10.45am Morning chair session II Professor Kenneth Baldwin FAIP, FlnstP, FOSA, FAPSSolar thermal power – how long till impact?
Mr Wes Stein

Manager of Renewable Energy, CSIRO Division of Energy Technology
Project Leader, CSIRO National Solar Energy Centre
11.15am Geothermal power– regulatory nirvana for unconventional energy
Barry Goldstein
Executive Director, South Australian Energy Resources (coordinating lead author for the IPCC’s 2011 Special Report on Renewable Energy)
11.45am Unconventional gas – opportunities and limitations
Professor Sue Golding
School of Earth Sciences
University of Queensland
12.15pm Direct injection coal engines (DICE) – a coal paradigm revisited
Dr Louis Wibberley
Principal Technologist
Advanced Coal Technology, CSIRO Energy Technology, Newcastle
12.45pm Lunch
1.30pm Afternoon chair session I Professor Thomas Maschmeyer FAA FTSE FRACI 

Looking out: Australia’s potential energy future
Dr Tom Hatton
Group Executive, CSIRO Energy
2.00pm Nuclear energy for Australia – policy and politics behind the Debate
Dr Ziggy Switkowski FAICD FTSE
Chancellor, RMIT University (former chair of ANSTO and former CEO of Telstra and Optus, ex-chairman of Kodak, Australia)
2.30pm Advanced fission and fusion technologies for sustainable nuclear energy
Professor Barry Brook
Sir Hubert Wilkins Chair of Climate Change, Mawson Laboratories
University of Adelaide
3:00pm Afternoon tea
3.30pm Afternoon chair session II Professor Chennupati Jagadish FAA FTSE FIEEE

Smarter grids – why control, decision, communication, computing and network sciences are also needed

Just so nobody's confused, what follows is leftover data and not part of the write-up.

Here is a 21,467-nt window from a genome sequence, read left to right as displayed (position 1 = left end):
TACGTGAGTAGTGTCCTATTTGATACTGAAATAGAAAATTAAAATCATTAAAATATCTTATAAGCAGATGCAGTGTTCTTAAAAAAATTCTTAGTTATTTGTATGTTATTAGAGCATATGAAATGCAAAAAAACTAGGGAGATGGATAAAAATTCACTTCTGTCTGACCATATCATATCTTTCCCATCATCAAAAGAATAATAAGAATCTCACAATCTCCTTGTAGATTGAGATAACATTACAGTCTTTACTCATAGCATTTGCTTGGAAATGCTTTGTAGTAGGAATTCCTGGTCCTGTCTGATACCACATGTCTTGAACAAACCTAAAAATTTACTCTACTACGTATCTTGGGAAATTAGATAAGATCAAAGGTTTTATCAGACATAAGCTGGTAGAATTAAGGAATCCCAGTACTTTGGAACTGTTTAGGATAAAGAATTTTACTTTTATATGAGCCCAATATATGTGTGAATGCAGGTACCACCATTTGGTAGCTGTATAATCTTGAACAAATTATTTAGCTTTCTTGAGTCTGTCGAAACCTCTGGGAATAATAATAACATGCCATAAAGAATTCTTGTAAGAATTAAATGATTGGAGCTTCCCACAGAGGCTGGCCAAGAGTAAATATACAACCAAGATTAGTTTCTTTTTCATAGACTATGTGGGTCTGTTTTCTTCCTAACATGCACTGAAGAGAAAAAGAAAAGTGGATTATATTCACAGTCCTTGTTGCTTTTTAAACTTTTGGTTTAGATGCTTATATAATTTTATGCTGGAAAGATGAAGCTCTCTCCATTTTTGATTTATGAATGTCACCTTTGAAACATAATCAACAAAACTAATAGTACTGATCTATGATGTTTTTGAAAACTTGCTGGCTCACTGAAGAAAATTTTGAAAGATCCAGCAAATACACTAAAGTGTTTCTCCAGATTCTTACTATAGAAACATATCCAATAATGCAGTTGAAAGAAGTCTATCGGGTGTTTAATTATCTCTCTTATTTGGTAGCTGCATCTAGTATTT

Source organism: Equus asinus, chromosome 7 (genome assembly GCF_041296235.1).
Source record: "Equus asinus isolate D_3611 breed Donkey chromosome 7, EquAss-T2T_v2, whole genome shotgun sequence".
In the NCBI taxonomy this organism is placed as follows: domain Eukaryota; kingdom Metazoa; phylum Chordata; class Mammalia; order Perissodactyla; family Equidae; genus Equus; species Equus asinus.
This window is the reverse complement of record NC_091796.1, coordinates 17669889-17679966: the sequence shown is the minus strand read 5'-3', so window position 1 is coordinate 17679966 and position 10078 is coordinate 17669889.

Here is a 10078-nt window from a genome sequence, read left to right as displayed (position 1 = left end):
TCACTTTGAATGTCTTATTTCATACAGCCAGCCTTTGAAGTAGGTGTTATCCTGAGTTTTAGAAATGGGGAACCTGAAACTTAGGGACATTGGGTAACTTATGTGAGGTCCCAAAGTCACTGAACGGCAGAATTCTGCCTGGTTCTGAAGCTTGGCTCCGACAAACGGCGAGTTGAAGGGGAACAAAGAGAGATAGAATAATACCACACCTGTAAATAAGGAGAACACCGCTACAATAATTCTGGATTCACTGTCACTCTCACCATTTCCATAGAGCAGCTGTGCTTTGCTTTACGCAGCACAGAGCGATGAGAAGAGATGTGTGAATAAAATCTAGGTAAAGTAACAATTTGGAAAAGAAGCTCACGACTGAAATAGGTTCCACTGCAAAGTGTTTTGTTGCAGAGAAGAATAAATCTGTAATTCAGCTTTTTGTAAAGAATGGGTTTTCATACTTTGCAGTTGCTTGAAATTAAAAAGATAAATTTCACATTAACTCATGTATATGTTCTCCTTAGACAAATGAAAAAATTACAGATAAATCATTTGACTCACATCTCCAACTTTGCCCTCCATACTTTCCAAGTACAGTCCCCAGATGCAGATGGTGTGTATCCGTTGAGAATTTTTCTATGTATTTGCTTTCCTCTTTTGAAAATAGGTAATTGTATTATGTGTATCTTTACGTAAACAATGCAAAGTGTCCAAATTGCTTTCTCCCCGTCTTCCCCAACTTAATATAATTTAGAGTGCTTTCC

Professor David Hill FAA, FTSE, FIEEE

Foreign Member Royal Swedish Academy of Eng Sciences, Chair of Electrical Engineering, Director Centre for Future Energy Networks, School of Electrical and Information Engineering, The University of Sydney
4.00pm Energy storage – a disruptive technology for future grids?
Professor Tony Vassallo FRACI FIEA 
Delta Electricity Chair in Sustainable Energy Development, School of Chemical and Biomolecular Engineering
University of Sydney
4.30pm Can energy demand be limited while improving quality of life?
Professor Ian Lowe AO
Emeritus Professor, School of Science
Griffith University
5.00pm Conclusion and close of meeting
Professor Robin Batterham AO FREng FAA FTSE
Kernot Professor, Department of Chemical and Biomolecular Engineering
University of Melbourne

By Barry Brook

Barry Brook is an ARC Laureate Fellow and Chair of Environmental Sustainability at the University of Tasmania. He researches global change, ecology and energy.

6 replies on “Advanced fission and fusion technologies for sustainable nuclear energy”

Until they get at least engineering breakeven they are useless, we need something now, not when someone finally gets fusion to work and right now fission is all we’ve got (and this means LWRs, though IFRs and LFTRs are close enough to proven that we could be pretty confident they’d be ready within the decade if we wanted them, that can not be said for anything to do with fusion with the notable exception of Project PACER).

Many of them also look to me like snakeoil (claims we can do Boron fusion certainly should set off alarm bells as should the idea that ICF is better done by hitting the fuel on one side instad of all around).

Personally whilst I suspect fusion will be able to do the job of electricity production it not turn out to be any better than advanced nuclear (e.g. LFTR), rocketry is where fusion would really come into its own and would be worth developing the tech even if we knew it would be useless for making electricity.


I watched Barry’s talk, but the picture (one of his slides) stayed the same after the 12.13 mark. But putting the mouse cursor at the bottom after that point did reveal a very small changing picture.   Did anyone else have this problem? Can it be fixed?




I also had this problem, couldn’t see the slides after that happened. Otherwise very good talk. Cheers Adam



ITER is likely the most expensive fusion scheme, outdated, ill-conceived, and hard to get break-even. There are other more advanced fusion concepts that should be scrutinized before wasting billion euros on the ITER gargantuan project.